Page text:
Mozambique insurgency increases risk of public debt default

The capture of the city of Palma in the province of Cabo Delgado in northern Mozambique by Islamist militants in March burst a bubble of convenience around the development of a major LNG project. Government forces retook Palma, but the French oil major Total withdrew its personnel from the Afungi peninsula.

Fitch’s “CCC” rating on Mozambique’s sovereign debt “reflects our view that default is possible,” said Adrienne Benassy, ​​Fitch’s associate director for sovereign ratings. At the base of the notation are high budgetary and external financing needs, limited financing options and high levels of government debt, she says.

“Mozambique is running out of options to meet the existing repayment schedule – and with this Eurobond debt having already undergone a tortuous restructuring process, investor appetite for further negotiations is expected to be reduced,” said Sam Maybee, analyst at Africa Matters in London.

In October 2019, Mozambique restructured its only eurobond which had been in default since January 2017. The government defaulted after contracting some $ 2 billion in opaque loans.

Debt holders have accepted a new bond of $ 900 million with a coupon of 5% until 2023, then 9% until maturity in 2031. The higher interest rate goes into effect early of LNG production in 2024 – a deadline few now expect to meet.

When gas fields were first discovered in 2010, production was due to start in a few years, explains Nathan Hayes, analyst at the Economist Intelligence Unit (EIU) in London.

Under the terms of the LNG contracts, concessionaires will recoup the majority of their capital expenditures from initial profits once production finally begins, he said. The the government will only get a small share of the revenue for the first few years projects.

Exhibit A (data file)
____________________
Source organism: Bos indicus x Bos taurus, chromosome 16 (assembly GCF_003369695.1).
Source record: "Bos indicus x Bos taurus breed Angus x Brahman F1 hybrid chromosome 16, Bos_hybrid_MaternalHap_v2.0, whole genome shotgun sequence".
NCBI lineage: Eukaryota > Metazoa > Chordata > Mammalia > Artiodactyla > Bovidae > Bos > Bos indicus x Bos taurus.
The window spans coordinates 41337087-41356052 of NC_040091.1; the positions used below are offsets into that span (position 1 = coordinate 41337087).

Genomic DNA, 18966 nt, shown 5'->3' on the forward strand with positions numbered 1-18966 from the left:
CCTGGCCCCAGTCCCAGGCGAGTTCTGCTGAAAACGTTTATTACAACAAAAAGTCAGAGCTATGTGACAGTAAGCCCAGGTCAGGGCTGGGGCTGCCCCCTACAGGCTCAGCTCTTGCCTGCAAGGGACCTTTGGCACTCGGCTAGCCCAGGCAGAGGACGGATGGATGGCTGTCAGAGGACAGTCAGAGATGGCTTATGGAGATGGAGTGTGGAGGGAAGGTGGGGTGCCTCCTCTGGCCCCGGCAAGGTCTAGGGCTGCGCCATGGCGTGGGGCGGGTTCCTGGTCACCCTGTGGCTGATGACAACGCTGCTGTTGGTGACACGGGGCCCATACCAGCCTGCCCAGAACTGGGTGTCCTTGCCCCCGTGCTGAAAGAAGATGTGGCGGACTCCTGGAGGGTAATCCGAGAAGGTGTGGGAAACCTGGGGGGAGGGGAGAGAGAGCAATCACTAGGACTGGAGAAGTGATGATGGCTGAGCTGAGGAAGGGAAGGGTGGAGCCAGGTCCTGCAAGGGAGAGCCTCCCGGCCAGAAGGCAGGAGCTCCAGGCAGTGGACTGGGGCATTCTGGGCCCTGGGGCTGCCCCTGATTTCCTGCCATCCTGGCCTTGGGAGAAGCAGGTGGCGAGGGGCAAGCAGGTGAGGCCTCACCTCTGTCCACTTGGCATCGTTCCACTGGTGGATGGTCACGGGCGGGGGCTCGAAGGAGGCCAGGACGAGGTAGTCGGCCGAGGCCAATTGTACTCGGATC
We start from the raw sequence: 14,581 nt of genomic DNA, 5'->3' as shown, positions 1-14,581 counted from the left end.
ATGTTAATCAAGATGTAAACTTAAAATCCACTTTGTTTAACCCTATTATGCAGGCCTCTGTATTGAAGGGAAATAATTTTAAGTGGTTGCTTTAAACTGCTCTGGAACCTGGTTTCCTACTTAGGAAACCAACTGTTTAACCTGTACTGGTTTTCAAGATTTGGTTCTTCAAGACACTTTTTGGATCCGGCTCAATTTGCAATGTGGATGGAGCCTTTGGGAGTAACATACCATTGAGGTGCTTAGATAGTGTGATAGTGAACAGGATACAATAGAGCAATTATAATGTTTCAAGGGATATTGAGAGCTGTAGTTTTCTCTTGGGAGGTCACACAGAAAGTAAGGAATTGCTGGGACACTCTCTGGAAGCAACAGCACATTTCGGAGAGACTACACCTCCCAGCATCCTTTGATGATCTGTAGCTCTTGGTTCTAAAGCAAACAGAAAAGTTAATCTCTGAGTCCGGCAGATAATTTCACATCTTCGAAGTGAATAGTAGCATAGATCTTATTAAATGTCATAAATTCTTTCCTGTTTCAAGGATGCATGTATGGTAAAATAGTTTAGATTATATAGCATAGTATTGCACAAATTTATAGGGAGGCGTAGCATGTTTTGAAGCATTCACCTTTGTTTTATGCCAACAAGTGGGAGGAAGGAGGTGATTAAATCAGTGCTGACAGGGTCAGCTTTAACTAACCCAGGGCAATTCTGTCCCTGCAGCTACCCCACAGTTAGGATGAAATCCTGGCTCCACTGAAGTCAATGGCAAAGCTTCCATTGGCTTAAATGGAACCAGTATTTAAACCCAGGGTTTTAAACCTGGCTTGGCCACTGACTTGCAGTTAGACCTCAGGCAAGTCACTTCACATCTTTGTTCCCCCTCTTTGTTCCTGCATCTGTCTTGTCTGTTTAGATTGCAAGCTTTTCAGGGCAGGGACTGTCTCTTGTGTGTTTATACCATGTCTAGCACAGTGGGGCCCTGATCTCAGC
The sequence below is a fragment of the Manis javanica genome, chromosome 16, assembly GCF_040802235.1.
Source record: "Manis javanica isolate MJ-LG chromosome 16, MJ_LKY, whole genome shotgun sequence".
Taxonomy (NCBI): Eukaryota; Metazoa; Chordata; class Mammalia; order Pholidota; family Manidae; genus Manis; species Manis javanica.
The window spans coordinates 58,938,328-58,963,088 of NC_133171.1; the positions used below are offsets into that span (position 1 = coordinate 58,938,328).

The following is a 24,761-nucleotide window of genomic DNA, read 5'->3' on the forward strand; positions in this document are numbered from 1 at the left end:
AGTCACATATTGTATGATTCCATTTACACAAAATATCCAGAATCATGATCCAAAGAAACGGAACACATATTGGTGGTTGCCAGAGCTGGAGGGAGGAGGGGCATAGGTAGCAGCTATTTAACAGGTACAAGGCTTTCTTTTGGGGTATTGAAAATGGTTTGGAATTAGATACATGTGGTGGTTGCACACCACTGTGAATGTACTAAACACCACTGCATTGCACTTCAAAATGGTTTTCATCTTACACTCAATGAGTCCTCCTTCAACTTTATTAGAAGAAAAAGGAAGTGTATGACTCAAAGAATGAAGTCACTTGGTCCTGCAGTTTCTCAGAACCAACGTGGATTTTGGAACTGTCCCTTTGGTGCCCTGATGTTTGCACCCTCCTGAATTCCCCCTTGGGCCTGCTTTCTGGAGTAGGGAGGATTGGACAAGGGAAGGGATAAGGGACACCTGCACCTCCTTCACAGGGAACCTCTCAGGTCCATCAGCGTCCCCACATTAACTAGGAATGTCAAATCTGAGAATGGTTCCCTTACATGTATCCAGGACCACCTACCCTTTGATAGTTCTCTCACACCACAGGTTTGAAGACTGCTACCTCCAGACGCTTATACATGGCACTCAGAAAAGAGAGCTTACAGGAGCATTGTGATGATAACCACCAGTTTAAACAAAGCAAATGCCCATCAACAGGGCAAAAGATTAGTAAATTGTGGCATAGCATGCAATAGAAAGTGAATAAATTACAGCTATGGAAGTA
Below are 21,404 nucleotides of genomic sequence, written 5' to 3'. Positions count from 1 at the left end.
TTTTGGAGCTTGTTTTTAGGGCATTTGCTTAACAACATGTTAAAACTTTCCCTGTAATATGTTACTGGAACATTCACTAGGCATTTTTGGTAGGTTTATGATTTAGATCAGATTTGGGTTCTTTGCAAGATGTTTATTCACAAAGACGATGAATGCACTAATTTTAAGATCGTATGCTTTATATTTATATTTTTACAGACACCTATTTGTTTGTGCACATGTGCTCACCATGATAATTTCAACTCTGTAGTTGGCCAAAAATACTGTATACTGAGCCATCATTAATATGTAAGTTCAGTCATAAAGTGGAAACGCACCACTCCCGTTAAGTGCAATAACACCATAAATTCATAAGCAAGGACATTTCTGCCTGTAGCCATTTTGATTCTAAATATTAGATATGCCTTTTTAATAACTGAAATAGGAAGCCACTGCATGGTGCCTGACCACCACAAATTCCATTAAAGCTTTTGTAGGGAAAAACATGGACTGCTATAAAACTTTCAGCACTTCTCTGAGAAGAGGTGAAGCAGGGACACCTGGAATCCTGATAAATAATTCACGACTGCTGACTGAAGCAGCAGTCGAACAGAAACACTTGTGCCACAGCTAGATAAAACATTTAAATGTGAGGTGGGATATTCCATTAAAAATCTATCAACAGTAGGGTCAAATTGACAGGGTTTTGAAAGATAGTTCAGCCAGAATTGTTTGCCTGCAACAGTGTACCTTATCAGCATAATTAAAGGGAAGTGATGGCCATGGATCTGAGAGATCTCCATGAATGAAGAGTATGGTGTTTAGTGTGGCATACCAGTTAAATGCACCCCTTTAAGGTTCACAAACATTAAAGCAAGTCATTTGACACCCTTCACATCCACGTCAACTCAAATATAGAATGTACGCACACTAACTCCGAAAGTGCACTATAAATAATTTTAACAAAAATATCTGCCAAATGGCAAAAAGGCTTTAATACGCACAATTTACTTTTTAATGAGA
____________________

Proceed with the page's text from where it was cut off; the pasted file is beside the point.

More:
Even though production somehow started in the mid-2020s, “big gains in government revenue are unlikely to occur until the mid-1930s,” Hayes said.

Many external funding channels are closed, said Hayes. Although the restructuring of the debt into Eurobonds has been accepted by bondholders, larger syndicated sovereign guaranteed loans remain in default.

“This will continue to severely limit Mozambique’s access to international debt markets,” said Hayes.

Sunk costs

Oil companies are unlikely to permanently abandon the region, according to a research note by Gerrit van Rooyen, economist at NKC African Economics in Paarl, South Africa. Consortia led by French Total and Italian Eni have already made final investment decisions and have accumulated substantial sunk costs.

They are unlikely to withdraw unless the area becomes “completely unusable for an extended period,” van Rooyen said.

NKC expects production to start in the second half of 2025.

Public finances can weather the storm in the short term, says EIU’s Hayes. Higher security spending is already factored into the 2021 budget and state revenues are also supported by increased revenues from coal and aluminum exports, he said.

However, the investments that were financed by the sovereign fund project will be delayed, says Sam Maybee, analyst at Africa Matters in London.

“The government cannot launch a major investment program, the kind that could typically be financed by issuing Eurobonds, until it has a more sustainable revenue base,” says Maybee, whether it’s from LNG or elsewhere.

Over the medium term, default poses ‘growing risk’, says Maybee The Africa report. “Mozambique is running out of options to meet the existing repayment schedule – and with this Eurobond debt having already undergone a tortuous restructuring process, investor appetite for further negotiations is likely to wane, ”he said.

The higher interest owed from 2024 on restructured debt “is likely to be the key flashpoint,” Maybee said.

At the end of the line

Government debt pressure makes finding a solution to insecurity in Mozambique all the more urgent if it is to avoid another default and a downward economic spiral.


Source link

Comments are closed.